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rchrd

XY/CL design vs TL design

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Exactly!

By the same argument, only beautiful people should take photographs!

Or one should only take photographs of beautiful people.

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By the same argument, only beautiful people should take photographs!

Or one should only take photographs of beautiful people.

What?! Nobody has argued that. Nor does that follow from the idea that things should be aesthetically designed. People are beautiful period. Photography particularly is in the field of exposing human beauty and celebrating it. We find beauty in babies, fat people, old people, skinny people, sexually attractive people, muscley people, in all ethnicities etc because that beauty is actually there! By the way, for your argument to work at all, it has to assume as a premise that only some people are beautiful. Edited by rchrd

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If I could adequately define beauty, the world would beat a path to my door. But I observe, and I believe others have observed the same, that people find things beautiful that have elements of symmetry, simplicity, regularity and clarity - and these can be seen in abstracts as well as concrete objects.

 

 

That does not explain Rococo and Baroque...

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What?! Nobody has argued that. Nor does that follow from the idea that things should be aesthetically designed. People are beautiful period. Photography particularly is in the field of exposing human beauty and celebrating it. We find beauty in babies, fat people, old people, skinny people, sexually attractive people, muscley people, in all ethnicities etc because that beauty is actually there! By the way, for your argument to work at all, it has to assume as a premise that only some people are beautiful.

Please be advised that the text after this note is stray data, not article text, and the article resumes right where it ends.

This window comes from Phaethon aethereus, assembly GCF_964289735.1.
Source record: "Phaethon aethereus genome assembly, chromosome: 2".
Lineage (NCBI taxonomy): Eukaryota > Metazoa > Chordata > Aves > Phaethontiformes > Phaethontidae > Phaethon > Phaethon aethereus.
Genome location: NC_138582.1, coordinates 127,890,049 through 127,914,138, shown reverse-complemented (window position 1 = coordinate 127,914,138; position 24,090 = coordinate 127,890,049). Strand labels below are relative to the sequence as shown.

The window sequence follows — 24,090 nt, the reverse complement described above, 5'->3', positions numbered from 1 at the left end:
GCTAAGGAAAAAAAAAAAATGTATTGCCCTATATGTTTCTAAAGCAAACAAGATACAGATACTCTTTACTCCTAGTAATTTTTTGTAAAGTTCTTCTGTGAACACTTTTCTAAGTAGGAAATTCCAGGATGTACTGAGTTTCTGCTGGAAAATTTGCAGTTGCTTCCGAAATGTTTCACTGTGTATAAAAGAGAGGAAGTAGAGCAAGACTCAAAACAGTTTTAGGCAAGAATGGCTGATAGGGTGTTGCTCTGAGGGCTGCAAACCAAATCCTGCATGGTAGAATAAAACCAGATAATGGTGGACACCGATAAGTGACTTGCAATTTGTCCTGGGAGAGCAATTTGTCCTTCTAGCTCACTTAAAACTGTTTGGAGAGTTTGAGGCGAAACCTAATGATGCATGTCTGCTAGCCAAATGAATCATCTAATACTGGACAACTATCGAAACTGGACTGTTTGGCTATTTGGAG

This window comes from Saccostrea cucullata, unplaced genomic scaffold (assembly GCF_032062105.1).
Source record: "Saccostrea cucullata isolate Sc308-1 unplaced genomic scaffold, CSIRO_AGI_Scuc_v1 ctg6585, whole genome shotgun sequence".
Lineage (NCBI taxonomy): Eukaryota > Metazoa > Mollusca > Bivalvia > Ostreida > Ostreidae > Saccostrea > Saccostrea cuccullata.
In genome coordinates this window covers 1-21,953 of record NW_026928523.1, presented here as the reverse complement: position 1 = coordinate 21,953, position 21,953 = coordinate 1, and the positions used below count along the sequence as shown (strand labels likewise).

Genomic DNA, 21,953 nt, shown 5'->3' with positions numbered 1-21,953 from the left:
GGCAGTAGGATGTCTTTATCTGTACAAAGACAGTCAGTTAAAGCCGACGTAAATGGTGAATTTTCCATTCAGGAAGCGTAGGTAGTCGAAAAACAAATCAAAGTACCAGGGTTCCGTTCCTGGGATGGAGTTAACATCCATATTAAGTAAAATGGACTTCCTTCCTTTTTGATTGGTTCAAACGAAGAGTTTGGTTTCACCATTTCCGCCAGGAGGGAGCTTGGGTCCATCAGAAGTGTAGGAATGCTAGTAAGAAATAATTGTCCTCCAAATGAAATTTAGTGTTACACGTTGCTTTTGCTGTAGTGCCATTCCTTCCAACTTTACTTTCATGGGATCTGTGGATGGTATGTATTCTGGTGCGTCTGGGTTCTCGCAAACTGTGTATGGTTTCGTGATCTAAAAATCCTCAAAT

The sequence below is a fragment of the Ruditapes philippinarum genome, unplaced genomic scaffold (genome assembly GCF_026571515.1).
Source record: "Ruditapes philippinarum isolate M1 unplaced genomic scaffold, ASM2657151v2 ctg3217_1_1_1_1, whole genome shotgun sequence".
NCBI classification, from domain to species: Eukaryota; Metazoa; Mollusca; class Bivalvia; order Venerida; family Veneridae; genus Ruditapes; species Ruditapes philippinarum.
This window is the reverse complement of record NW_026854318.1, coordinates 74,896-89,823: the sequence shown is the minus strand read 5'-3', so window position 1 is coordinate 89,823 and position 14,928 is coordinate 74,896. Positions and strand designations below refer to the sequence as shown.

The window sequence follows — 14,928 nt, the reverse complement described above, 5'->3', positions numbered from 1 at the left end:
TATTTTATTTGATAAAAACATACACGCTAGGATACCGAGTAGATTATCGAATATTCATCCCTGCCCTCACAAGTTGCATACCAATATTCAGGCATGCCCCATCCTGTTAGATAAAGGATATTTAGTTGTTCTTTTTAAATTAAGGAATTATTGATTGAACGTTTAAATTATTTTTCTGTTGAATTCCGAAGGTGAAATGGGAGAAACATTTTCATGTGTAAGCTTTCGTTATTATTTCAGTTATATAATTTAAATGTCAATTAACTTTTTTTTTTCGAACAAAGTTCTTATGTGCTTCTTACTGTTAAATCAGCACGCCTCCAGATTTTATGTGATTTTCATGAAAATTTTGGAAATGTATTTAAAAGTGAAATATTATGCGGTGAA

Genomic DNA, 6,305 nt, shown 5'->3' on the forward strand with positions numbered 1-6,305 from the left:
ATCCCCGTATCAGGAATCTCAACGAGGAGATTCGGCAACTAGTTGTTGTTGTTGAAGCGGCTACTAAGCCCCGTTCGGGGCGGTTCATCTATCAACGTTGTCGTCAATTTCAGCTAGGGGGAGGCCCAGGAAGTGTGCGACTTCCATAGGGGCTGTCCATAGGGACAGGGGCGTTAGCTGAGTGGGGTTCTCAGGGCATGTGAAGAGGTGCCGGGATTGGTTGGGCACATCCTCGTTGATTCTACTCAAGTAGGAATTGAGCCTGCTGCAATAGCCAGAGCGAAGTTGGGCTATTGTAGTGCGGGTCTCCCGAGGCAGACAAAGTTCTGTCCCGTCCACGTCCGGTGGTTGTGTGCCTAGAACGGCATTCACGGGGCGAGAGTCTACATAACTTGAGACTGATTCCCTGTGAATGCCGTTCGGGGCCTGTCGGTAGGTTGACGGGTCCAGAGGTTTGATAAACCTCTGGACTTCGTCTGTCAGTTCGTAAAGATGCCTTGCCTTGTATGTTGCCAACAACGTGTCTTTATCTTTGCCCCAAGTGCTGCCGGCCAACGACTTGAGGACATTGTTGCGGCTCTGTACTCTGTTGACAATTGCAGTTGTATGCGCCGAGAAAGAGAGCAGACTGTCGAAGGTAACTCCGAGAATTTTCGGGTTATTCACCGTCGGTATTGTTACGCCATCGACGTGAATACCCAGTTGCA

I'm sorry if I misunderstood you, but I was responding to your agreement that "aesthetic qualities shouldn't be lost on image makers" as part of an argument that the XY should not be ugly ("horrible" in your word). If you expect one of the tools to be beautiful, shouldn't you expect the tool user to be beautiful, and the subject? I'm glad that you think all people are beautiful - the world needs that sort of view - but convention suggests otherwise.

 

Please don't take my statements too seriously. The discussion helps fill in the time before seeing the XY/Clooney in reality next week, when I expect its functionality to take centre stage.

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Yeah, I don’t mean to sound argumentative. Just trying to have a friendly but thorough discussion! Objects are different from subjects (persons). It is a huge value distinction made by ethicists and in philosophy of aesthetics. It is why we use the word “objectification”, to point out the viewing of someone as an object rather than a subject with inherent value, beauty, and dignity in virtue of what they are. People are valuable intrinsically and they don’t lose value simply because you have no use for them or they are not to your liking. A camera on the other hand is purely extrinsic in its value, and can lose its value since it depends on the satisfaction of the user. So holding aesthetic standards for a camera doesn’t imply anything about human value and is a “categorical mistake”. For example, it would be absurd to blame art for not furthering our understanding of science, because art is not concerned with advancing science. They have to be judged by different standards. Humans are not cameras, which can be objectified or merely valued for its function. Photographers are vitaly important in exposing the beauty of person, since our photographs can provide the content of a moral perspective. The design ethos I have mentioned before believes form/aesthetics is married to function and in good design, they are necessarily tied together.